+3 Great Sable Stag
+1 Nature's Claim
-2 Kitchen Finks
Shriekmaw stays in as a tutorable answer to Knight of the Reliquary and Obstinate Baloth. Kitchen Finks is less important as they typically don't interact with it at all.
Versus RG Scapeshift
+1 Nature's Claim
+1 Wurmcoil Engine
-1 Fauna Shaman
I may be inclined to cut a Demigod of Revenge before the Shriekmaw to deal with Obstinate Baloth if it shows up in Game 2, but a hasty 5/4 is as swift of a game-ender as almost any in the format. Other creatures of note you may run into would be Bloodbraid Elf or Primeval Titan, so pay close attention to the cards you see to fine-tune your plan. Wurmcoil Engine provides a plan to get out of Valakut range in certain scenarios, and it's an impossible threat for the Valakut deck to kill if you get them on the defensive.
+1 Nature's Claim
-1 Fauna Shaman
This is one of the more difficult matchups to sideboard for. Do they have Knight of the Reliquary? Bloodbraid Elf? Obstinate Baloth? Great Sable Stag? None of your cards, beside Thoughtseize, answers all of those. It's also a very rare deck to find; I've only played against it a handful of times in the wild. How would you sideboard against it? I think I'd rather have the Shriekmaw in my 60 than Wurmcoil Engine here, but I'm not sure about that.
As long as you mulligan aggressively enough to not just lose to a turn 3 Tempered Steel, this matchup is not that bad. Midrange decks can typically prey on this style of Aggro with very little reach. Their most important card to watch out for is obviously Tempered Steel, but an untimely Thoughtseize or Tidehollow Sculler could ruin your plans. Before you keep your opening hand, ask yourself: "If my opponent has Thoughtseize, how good is my hand? If my opponent has Tidehollow Sculler, do I have answers?" If you can't answer those sufficiently, ship it back and try again. There's a 46% chance that their opening hand has Thoughtseize and a 46% chance that it has Tidehollow Sculler. Do you really want to run the parlay that they have neither? I didn't think so. Thankfully, the times they have multiples, it may come at the expense of more threatening cards.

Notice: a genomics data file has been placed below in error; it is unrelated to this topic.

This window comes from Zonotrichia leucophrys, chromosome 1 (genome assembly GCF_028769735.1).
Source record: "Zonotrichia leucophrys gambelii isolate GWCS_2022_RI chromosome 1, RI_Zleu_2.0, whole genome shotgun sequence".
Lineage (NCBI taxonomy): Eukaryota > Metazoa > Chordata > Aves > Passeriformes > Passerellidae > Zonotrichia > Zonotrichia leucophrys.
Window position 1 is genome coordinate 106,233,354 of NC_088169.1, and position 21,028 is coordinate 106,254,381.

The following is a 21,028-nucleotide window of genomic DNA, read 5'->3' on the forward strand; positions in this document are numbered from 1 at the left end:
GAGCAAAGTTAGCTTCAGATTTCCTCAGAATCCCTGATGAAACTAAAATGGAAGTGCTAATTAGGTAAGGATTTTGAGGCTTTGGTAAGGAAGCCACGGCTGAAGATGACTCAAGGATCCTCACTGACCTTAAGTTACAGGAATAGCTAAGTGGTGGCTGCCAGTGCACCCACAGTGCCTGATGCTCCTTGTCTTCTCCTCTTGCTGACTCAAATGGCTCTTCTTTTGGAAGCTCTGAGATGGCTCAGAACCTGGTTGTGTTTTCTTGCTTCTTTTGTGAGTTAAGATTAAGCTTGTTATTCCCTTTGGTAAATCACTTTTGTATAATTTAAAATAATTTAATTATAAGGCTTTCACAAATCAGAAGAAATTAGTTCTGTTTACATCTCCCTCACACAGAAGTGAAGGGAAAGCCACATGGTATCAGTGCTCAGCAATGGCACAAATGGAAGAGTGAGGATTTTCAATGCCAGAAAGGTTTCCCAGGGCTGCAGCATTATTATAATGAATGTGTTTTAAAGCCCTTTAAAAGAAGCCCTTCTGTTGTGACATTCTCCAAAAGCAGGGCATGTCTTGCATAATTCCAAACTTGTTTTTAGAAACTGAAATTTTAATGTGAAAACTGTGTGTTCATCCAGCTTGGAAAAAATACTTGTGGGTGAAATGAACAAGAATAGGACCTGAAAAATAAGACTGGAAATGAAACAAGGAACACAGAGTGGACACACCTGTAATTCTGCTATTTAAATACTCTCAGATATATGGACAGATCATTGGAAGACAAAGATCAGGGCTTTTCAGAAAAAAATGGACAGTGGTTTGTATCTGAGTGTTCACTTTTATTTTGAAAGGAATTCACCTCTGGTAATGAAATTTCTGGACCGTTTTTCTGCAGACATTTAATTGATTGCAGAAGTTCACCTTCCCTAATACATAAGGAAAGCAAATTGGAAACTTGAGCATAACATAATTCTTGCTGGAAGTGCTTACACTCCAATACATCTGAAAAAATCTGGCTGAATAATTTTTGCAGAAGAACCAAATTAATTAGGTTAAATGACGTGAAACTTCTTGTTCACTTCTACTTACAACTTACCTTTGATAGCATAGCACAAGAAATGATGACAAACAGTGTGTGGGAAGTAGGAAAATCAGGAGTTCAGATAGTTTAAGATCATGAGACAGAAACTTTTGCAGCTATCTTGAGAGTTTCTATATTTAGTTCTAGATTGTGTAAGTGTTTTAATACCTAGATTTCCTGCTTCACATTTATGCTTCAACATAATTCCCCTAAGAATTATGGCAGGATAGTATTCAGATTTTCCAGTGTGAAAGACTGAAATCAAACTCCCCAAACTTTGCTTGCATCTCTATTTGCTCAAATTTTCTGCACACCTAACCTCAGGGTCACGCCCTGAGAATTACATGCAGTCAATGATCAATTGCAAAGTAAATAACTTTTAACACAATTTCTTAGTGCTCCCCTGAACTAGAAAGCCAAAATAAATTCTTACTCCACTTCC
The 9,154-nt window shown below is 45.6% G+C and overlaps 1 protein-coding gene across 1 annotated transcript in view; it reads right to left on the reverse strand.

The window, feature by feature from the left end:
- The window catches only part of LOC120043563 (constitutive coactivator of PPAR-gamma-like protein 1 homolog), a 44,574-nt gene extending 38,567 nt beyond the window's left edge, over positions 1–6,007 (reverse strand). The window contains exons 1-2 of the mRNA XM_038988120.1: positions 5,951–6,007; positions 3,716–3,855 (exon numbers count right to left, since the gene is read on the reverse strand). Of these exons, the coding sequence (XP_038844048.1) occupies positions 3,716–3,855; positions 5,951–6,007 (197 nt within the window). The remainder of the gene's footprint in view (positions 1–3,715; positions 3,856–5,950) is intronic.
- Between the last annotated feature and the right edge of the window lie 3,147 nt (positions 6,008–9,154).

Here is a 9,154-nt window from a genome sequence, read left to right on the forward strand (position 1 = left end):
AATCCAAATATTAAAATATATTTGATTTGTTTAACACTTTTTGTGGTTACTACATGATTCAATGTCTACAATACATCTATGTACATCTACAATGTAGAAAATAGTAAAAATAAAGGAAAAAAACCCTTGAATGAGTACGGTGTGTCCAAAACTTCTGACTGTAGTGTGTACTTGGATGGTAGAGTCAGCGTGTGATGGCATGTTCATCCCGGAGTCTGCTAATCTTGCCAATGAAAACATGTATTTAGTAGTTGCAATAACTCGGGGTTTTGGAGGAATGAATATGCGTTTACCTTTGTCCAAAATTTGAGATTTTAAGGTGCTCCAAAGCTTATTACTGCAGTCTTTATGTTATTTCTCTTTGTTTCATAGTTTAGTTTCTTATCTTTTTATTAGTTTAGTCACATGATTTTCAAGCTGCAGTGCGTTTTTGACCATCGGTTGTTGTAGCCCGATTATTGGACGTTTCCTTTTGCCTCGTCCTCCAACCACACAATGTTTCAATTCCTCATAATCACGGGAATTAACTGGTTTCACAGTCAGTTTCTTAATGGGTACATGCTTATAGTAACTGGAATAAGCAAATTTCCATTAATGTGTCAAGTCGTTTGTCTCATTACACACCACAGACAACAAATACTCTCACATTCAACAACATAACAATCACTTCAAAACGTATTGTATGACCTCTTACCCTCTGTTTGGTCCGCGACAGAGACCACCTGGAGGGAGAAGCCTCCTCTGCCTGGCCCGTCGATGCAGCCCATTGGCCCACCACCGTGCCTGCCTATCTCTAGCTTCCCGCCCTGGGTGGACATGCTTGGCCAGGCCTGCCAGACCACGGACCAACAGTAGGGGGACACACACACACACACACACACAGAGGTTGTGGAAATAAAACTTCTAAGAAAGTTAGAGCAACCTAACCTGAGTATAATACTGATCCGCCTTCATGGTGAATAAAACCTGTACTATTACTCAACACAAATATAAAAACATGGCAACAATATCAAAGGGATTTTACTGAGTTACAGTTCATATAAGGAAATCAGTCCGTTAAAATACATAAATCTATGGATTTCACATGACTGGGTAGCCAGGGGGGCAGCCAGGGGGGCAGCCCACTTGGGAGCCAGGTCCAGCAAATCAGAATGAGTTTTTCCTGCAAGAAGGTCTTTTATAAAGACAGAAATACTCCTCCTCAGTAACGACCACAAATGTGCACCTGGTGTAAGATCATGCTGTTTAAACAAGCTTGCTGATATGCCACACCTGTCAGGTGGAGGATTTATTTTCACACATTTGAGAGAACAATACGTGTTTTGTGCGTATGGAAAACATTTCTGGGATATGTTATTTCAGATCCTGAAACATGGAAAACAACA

Other cards to look out for include Master of Etherium and Steel Overseer. Without removal, either one will end the game or put it out of reach.
+3 Volcanic Fallout
+1 Nature's Claim
-4 Putrid Leech
This should be relatively obvious, but Volcanic Fallout is really good in this matchup. Postboard, you end up running 7 targeted creature removal spells, 3 targeted artifact & enchantment removal spells, and 3 board sweepers on top of 3 or 4 Thoughtseize. Provided you don't keep a bad hand and/or lose the variance lottery, you should be able to win postboard games at a pretty healthy clip.
A few notes:
1. Tempered Steel changes everything. Who would have thought that giving your whole team +2/+2 would be good? Oh, that's right, everybody. Do everything you can to keep this card off the board.
2. On the play, I would probably board in the 4th Thoughtseize. The two life lost from Thoughtseize can be a liability in any Aggro matchup, but keeping Tempered Steel off the board is just so huge that I would consider taking advantage of going first by boarding in the fourth Thoughtseize for a Fauna Shaman. On the draw, it's just too likely that you'll be on the back foot too much to begin with to afford the extra life too.
3. Shriekmaw is no Doom Blade. Yeah, don't even try casting it. It's not a "may" trigger, and every creature in their deck is an artifact. You'll end up 2-for-1ing yourself and feeling rather silly.